In this case, one party has filed a request for a restraining order. They other party did not file a request for a restraining order. At the hearing, the judicial officer made MUTUAL restraining orders, despite the fact that the other party never requested one.
In reversal, Sixth District holds that trial court erred by issuing mutual restraining orders against the parties where only one party requested a restraining order and the other made no separate written request for one.
|In re Marriage of Ankola|
|(June 20, 2019)|
|California Court of Appeal 6 Civil H045899, 36 Cal.App.5th 560, 248 Cal.Rptr.3d 683, 2019 FA 1894, per Premo, J. (Greenwood, P.J. and Elia, J., concurring). Santa Clara County: Towery, J., reversed. For husband: Adam Bernstein, (510) 922-8192. For wife: Peter Lindstrom, (408) 596-2946. CFLP §C.11.10.|
Manishkumar and Priyanka Ankola were married on June 12, 2014, but wedded bliss did not follow. On December 15, 2015, Manish filed a petition for an annulment on the grounds of fraud. In response, Priyanka denied his allegations of fraud and sought a divorce on the grounds of irreconcilable differences. In May 2016, Priyanka followed up with a request for a Domestic Violence Protective Order (DVRO). After several continuances, the trial court heard the nullity petition and the DVRO request at a bifurcated trial on September 7, 2016. The trial court denied both the petitions, finding that neither party met their respective burdens of proof. (Proving your case for fraud can be difficult which leads many divorce lawyers to tell their clients that it is easier to just get divorced.)
In February 2017, Priyanka filed another request for a DVRO, based on “facts which had arisen” since the September 2016 hearing. After a hearing in June, the trial court issued a 5-year DVRO against Manish on August 15, 2017. The next day, Manish filed a request for a DVRO against Priyanka. She filed a response denying his allegations but did not file a separate written request for another DVRO against Manish.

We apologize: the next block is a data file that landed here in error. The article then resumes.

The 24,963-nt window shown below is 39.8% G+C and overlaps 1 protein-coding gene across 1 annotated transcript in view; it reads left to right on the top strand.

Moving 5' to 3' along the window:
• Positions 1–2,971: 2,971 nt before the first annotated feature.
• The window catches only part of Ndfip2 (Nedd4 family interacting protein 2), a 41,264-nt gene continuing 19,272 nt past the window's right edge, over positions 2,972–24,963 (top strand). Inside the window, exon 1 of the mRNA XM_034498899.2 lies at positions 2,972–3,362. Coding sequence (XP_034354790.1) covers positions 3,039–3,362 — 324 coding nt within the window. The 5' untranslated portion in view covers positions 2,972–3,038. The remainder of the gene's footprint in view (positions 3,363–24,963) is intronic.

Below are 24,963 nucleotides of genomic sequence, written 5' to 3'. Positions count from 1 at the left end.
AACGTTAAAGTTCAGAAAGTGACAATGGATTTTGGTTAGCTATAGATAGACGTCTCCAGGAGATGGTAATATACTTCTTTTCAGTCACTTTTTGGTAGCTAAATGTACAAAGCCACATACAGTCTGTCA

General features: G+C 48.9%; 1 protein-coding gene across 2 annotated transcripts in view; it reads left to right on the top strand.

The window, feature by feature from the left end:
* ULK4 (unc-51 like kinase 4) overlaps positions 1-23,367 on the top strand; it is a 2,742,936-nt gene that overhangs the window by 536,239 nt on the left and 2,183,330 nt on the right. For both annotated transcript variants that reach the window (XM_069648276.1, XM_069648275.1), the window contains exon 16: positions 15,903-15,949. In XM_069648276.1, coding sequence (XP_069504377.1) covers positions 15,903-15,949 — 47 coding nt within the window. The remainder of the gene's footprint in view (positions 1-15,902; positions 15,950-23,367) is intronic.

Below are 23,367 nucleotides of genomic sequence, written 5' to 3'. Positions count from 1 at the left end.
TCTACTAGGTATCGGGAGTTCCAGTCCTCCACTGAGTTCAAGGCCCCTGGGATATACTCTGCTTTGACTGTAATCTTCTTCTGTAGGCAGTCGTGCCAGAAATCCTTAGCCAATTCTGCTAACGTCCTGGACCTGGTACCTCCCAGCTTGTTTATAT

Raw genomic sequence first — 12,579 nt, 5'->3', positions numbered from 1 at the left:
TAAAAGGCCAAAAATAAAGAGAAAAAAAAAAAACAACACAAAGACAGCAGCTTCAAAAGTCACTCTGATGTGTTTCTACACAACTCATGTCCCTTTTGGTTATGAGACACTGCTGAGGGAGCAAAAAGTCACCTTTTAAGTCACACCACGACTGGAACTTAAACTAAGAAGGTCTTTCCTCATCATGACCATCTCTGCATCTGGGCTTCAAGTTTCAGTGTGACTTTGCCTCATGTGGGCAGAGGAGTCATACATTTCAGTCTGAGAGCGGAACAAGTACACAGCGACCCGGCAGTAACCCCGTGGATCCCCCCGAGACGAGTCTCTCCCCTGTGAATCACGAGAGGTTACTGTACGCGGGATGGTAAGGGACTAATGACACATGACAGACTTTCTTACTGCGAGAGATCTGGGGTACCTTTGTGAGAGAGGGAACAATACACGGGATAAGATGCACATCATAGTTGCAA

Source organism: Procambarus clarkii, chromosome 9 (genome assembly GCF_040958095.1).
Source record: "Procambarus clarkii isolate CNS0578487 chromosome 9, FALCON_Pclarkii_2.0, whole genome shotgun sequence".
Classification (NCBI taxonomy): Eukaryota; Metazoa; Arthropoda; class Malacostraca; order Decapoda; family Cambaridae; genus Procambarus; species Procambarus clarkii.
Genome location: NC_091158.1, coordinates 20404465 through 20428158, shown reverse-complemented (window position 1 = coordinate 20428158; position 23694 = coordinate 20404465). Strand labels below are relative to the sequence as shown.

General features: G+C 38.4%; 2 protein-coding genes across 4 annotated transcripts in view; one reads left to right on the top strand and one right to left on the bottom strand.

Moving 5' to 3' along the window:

At a hearing on February 20, 2018, Manish testified that Priyanka had “‘been an angry woman all the time,'” and had hit him on several occasions. He also testified that she threatened to kill him, tried to run him over with her car, and threatened the safety of one of his children, whom she hated, from a prior relationship. To add insult to injury, he said, she also made false accusations about him to other people, including claims that he had STDs, engaged in human trafficking, and raped her. On cross-examination, Manish admitted having written a letter to Priyanka’s employer stating that their marriage was a fraud and that she had falsified information on her resume concerning her education and prior experience.
Priyanka testified that Manish had become “‘more controlling’ of her” after their marriage and kept threatening to report her to immigration authorities. She claimed that she never hit Manish, but merely pushed him away when he got too close. When the hearing concluded, the trial court noted that “‘this is round three of the Court hearing about this marriage,'” and made a finding that both parties had committed acts of domestic violence and that neither had acted primarily out of self-defense. On April 18, 2018, the trial court issued a mutual restraining order against Manish.
Manish appealed, and the Sixth District reversed.
Manish contended that the trial court erred by issuing a mutual restraining order against him under Fam.C. §6305 given that Priyanka had not made a separate request for one before the hearing. The justices noted that under Fam.C. §6305(a), a trial court may not issue mutual DVRO restraining orders unless each party personally appears and presents written evidence of abuse in an application for relief on a mandatory Judicial Counsel form, and, also, the trial court makes detailed findings of fact that neither party acted primarily in self-defense and both acted as primary aggressors. When they looked to see whether the parties had complied with those requirements, they found that only Manish had. Priyanka had filed a response to his application, but not a separate request. And, the panel found, allegations made in a responsive pleading cannot be a substitute for a proper separate written request. The panel then considered whether the DVRO could be construed as a modification of the August 15, 2017 order. They found nothing in the record to indicate that the trial court intended it to be such, and if it had, it lacked the authority to do that. Accordingly, the justices reversed the DVRO against Manish.
The Court noted that §6305 had been amended after the Second District’s holding in Isidora M., 239 Cal.App.4th 11 (2015), but rather than distinguish the present case from Isidora, as Priyanka urged, the Court observed that the changes to §6305 essentially codified the Isidora holding.
Many people will often go to court unrepresented and then are upset at the outcome. In this case, wife did not file a request for restraining orders and therefore can not give her a restraining order on Father’s request. Edgar Family Law has years of experience with domestic violence and restraining orders. We litigate these requests at least one time a week. Contact our office for a consultation.
Divorce can be difficult to navigate, even under the best circumstances. The process of separating two lives takes a great deal of…
As a state resident, knowing the laws surrounding fathers’ rights is important. After all, paternity tests are becoming increasingly accessible, and more…